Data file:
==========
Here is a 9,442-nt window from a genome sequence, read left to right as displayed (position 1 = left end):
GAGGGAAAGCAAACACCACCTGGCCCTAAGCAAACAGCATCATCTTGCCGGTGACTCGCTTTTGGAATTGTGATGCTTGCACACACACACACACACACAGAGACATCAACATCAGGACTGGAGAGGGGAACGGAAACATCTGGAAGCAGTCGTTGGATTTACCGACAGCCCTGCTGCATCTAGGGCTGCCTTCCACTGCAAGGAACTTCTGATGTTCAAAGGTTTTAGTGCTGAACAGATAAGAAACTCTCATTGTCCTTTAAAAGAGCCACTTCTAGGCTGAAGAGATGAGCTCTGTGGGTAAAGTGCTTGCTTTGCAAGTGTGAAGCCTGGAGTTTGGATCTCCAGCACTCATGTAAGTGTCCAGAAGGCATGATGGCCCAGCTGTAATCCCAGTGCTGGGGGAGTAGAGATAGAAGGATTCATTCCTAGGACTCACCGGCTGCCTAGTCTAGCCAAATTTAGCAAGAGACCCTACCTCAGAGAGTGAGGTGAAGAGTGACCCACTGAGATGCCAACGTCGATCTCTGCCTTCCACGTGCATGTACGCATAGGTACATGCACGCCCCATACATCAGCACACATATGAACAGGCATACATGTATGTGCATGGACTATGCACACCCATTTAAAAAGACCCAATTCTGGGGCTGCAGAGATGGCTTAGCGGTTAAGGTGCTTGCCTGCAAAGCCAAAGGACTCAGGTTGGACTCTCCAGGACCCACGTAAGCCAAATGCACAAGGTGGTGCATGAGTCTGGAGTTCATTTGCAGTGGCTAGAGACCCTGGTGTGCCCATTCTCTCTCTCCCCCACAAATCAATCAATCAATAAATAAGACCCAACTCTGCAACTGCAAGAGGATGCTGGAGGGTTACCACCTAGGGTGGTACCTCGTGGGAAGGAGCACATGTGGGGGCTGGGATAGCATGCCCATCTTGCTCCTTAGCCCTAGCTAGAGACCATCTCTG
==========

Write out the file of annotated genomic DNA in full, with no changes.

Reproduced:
Here is a 9,442-nt window from a genome sequence, read left to right as displayed (position 1 = left end):
GAGGGAAAGCAAACACCACCTGGCCCTAAGCAAACAGCATCATCTTGCCGGTGACTCGCTTTTGGAATTGTGATGCTTGCACACACACACACACACACAGAGACATCAACATCAGGACTGGAGAGGGGAACGGAAACATCTGGAAGCAGTCGTTGGATTTACCGACAGCCCTGCTGCATCTAGGGCTGCCTTCCACTGCAAGGAACTTCTGATGTTCAAAGGTTTTAGTGCTGAACAGATAAGAAACTCTCATTGTCCTTTAAAAGAGCCACTTCTAGGCTGAAGAGATGAGCTCTGTGGGTAAAGTGCTTGCTTTGCAAGTGTGAAGCCTGGAGTTTGGATCTCCAGCACTCATGTAAGTGTCCAGAAGGCATGATGGCCCAGCTGTAATCCCAGTGCTGGGGGAGTAGAGATAGAAGGATTCATTCCTAGGACTCACCGGCTGCCTAGTCTAGCCAAATTTAGCAAGAGACCCTACCTCAGAGAGTGAGGTGAAGAGTGACCCACTGAGATGCCAACGTCGATCTCTGCCTTCCACGTGCATGTACGCATAGGTACATGCACGCCCCATACATCAGCACACATATGAACAGGCATACATGTATGTGCATGGACTATGCACACCCATTTAAAAAGACCCAATTCTGGGGCTGCAGAGATGGCTTAGCGGTTAAGGTGCTTGCCTGCAAAGCCAAAGGACTCAGGTTGGACTCTCCAGGACCCACGTAAGCCAAATGCACAAGGTGGTGCATGAGTCTGGAGTTCATTTGCAGTGGCTAGAGACCCTGGTGTGCCCATTCTCTCTCTCCCCCACAAATCAATCAATCAATAAATAAGACCCAACTCTGCAACTGCAAGAGGATGCTGGAGGGTTACCACCTAGGGTGGTACCTCGTGGGAAGGAGCACATGTGGGGGCTGGGATAGCATGCCCATCTTGCTCCTTAGCCCTAGCTAGAGACCATCTCTG